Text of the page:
Ridel ER (Niacin)
Therapeutic Group: Cardiovascular » Lipid Lowering
Ridel ER 500: Each extended release tablet contains Niacin (nicotinic acid) USP 500 mg.
Ridel tablet is a preparation of Niacin. It is proven effective at lowering VLDL, LDL, total cholesterol and triglyceride levels while raising HDL levels. So Niacin has been prescriped for the treatment of cardiovascular disease particularly the hyperlipidemias.
Niacin is indicated as an adjunct to diet for reduction of elevated TC, LDL-C, Apo B and TG level and to increase HDL-C in patients with primary hypercholesterolemia (heterozygous familial and nonfamilial) and mixed dyslipidemia. when the response to an appropriate diet has been inadequate.
In patients with a history of myocardial infarction and hypercholesterolemia, Niacin is indicated to reduce the risk of recurrent nonfatal myocardial infarction. Niacin is also indicated as adjunctive therapy for treatment of adult patients with very high serum triglyceride levels (Type IV and V hyperlipidemia) who present a risk of pancreatitis and who do not respond adequately to a determined dietary effort to control them. Prior to initiating therapy with Niacin, secondary causes for hypercholesterolemia (e.g poorly controlled diabetes mellitus, hypothyroidism, nephrotic syndrome, dysproteinemias, obstructive liver disease, other drug therapy, alcoholism) should be excluded and a lipid profile obtained to measure TC, HDL-C and TG.
Dosage & Administration
Niacin can be administered as a single dose at bedtime, after a snack or meal and doses should be individualized according to patient response. Therapy with Niacin must be initiated at 500mg in order to reduce the incidence and severity of side effects which may occur during early therapy.
Niacin is generally well tolerated; adverse reactions have been mild and transient.The most frequent advers effects were flushing, itching, pruritis, nausea and GI upset, jaundice ,hypotension, tachycardia, increased serum blood glucose and uric acid levels, myalgia.
Before instituting therapy with Niacin, an attempt should be made to control hyperlipidemia with appropriate diet, exercise, and weight reduction in obese patients and to treat other underlying medical problems. Patients with a past history of jaundice, hepatobiliary disease, or peptic ulcer should be observed closely during Niacin therapy. Frequent monitoring of liver function tests and blood glucose should be performed to ascertain that the drug is producing no adverse effects on these organ systems. Diabetic patients may experience a dose-related rise in glucose intolerance, the clinical significance of which is unclear. Diabetic or potentially diabetic patients should be observed closely. Adjustment of diet and/or hypoglycemic therapy may be necessary.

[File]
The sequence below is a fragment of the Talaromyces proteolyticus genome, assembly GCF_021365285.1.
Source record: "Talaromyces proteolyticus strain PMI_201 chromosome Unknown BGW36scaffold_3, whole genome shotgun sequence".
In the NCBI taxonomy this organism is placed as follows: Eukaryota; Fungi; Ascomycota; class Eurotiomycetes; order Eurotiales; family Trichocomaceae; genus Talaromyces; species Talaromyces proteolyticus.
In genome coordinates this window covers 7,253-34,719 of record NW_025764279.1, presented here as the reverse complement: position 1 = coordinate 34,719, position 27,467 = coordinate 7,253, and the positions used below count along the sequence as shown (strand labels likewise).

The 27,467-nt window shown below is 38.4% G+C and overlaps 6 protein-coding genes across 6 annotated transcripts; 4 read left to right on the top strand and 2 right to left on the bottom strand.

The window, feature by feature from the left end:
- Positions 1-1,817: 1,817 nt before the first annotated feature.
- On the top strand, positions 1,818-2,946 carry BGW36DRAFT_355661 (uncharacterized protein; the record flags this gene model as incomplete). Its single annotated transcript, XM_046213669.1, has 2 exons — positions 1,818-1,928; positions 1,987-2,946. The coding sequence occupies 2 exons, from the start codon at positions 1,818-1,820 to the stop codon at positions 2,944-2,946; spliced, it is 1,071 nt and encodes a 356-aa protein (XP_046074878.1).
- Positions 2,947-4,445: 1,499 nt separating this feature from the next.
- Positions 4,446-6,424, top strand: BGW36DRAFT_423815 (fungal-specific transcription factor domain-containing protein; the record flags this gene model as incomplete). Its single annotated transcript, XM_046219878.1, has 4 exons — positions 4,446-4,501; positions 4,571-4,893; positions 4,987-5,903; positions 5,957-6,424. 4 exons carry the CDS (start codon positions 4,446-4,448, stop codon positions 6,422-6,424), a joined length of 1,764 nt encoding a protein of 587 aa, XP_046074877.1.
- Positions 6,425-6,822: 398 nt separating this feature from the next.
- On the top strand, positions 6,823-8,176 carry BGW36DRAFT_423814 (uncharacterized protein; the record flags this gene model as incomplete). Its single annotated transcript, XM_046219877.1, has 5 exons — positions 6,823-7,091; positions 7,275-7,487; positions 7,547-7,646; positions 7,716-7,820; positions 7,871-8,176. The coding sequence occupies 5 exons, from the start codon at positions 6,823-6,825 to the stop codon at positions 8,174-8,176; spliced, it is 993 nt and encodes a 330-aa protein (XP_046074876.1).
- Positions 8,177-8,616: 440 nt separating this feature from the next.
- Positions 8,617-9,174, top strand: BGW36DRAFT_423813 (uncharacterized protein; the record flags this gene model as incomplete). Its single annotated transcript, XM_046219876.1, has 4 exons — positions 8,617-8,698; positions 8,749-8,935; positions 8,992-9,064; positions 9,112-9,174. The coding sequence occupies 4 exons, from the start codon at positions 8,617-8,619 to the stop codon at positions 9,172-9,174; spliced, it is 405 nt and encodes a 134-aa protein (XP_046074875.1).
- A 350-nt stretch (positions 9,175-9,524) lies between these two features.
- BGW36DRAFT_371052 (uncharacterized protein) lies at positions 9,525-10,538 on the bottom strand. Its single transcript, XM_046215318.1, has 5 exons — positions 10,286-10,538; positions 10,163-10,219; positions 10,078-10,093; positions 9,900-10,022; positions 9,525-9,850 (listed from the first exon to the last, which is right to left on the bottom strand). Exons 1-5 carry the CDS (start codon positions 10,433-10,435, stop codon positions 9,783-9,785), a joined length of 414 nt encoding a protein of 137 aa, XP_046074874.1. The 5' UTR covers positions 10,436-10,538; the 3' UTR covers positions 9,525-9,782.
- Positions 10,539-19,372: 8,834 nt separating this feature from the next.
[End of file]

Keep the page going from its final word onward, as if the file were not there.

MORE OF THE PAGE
Caution should also be used when Niacin is used in patients with unstable angina or in the acute phase of MI, particularly when such patients are also receiving vasoactive drugs such as nitrates, calcium channel blockers or adrenergic blocking agents. Elevated uric acid levels have occurred with Niacin therapy, therefore use with caution in patients predisposed to gout. Niacin has been associated with small but statistically significant dose-related reductions in platelet count and increases in prothrombin time. Caution should be observed when Niacin is administered concomitantly with anticoagulants; prothrombin time and platelet counts should be monitored closely in such patients. Niacin has been associated with small but statistically significant, dose-related reductions in phosphorus levels (mean of -13% with 2000 mg). So phosphorus levels should be monitored periodically in patients at risk.
Niacin is contraindicated in patients with a known hypersensitivity to Niacin or any component of this medication, significant or unexplained hepatic dysfunction, active peptic ulcer disease or arterial bleeding.
Use in Pregnancy & Lactation
Niacin cannot be used in pregnancy and lactation because of a lack of information.
Niacin may potentiate the effects of ganglionic blocking agents and vasoactive drugs resulting in postural hypotension. Concomitant aspirin may decrease the metabolic clearance of nicotinic acid. The clinical relevance of this finding is unclear. About 98% of available Niacin was bound to colestipol, with 10 to 30% binding to cholestyramine. These results suggest that 4 to 6 hours, or as great an interval as possible, should elapse between the ingestion of bile acid-binding resins and the administration of Niacin.
Supportive measures should be undertaken in the event of an overdosage. Symptoms may include nausea, dizziness, itching, vomiting, upset stomach, and flushing
Ridel ER 500 mg: Each commercial box contains 2 strips of 10 tablets.
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